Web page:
The Burning: Moralistic, Even by Slasher Movie Standards

09/16/2011 11:23 AM |

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92YTribeca’s “rip-off cinema” series continues this weekend with a Saturday night screening of 1981’s The Burning, directed by Tony Maylam.

Released almost to the day a year after Friday the 13th—and the weekend after Friday the 13th Part 2The Burning is a conspicuous cash-in on the new box-office formula that franchise spawned: in it, the victim of a summer-camp accident—this time a burning, not a drowning!—impossibly survives to wreak vengeance on the kinds of campers who did him in. (The killer’s name, by the way, is Cropsy.) But aesthetically, this cult favorite exhibits more of the flair of Halloween or its underrated sequel, showcasing a refined style—trailing POV shots, stalking tracking shots—that’s more pleasurable than the routine comeuppance the movie metes out to its randy teens. The Burning expertly balances its artful accruals of tension with its copious T&A and adolescent bonhomie.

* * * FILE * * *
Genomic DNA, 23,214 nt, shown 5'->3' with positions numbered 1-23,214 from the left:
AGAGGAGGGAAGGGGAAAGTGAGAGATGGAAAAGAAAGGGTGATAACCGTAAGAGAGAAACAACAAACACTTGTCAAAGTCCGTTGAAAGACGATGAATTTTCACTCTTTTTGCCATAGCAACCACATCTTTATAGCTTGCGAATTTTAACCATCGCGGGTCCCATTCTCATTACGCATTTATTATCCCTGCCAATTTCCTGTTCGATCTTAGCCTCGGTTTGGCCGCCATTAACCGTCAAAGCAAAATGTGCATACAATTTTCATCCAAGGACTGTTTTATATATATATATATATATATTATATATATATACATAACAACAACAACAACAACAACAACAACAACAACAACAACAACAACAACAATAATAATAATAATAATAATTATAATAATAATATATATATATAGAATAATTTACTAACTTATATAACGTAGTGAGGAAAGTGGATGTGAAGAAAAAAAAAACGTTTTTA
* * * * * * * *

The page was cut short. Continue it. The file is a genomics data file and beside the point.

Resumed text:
The high spirits are provided chiefly by a young Jason Alexander, who plays the camp clown. In fact, the movie boasts early appearances by a slew of actors and crew—the Weinstein brothers and Tom Savini; Holly Hunter, Minkowski from Lost and Brian Backer, who would a Tony Award a month later for his performance in Woody Allen’s The Floating Light Bulb. The teens they play are picked off regardless of sexuality—virgins and the promiscuous are killed in kind during a Deliverance-style canoe trip, suggesting that impure thought and deed are of equal moral weight. The first camp victim is killed after declining sex with a fellow camper while skinny dipping—is she killed for her prudishness, or for taking her clothes off outside the confines of marriage? (The latter, presumably; Cropsy’s first victim is a sex worker killed during a visit to the seedier districts of Buffalo.)

But such moralizing may be a red herring; by making its villain a third-degree-burn victim, The Burning suggests vengeance from an object of post-70s America’s subconscious guilt—firebombed Cambodians and napalmed villagers? There is a character named Woodstock, and another who compares summer camp to being in the army. Is The Burning an unrecognized Vietnam allegory? Or is such a metaphor the accidental result of filmmakers just trying to copy someone else’s success?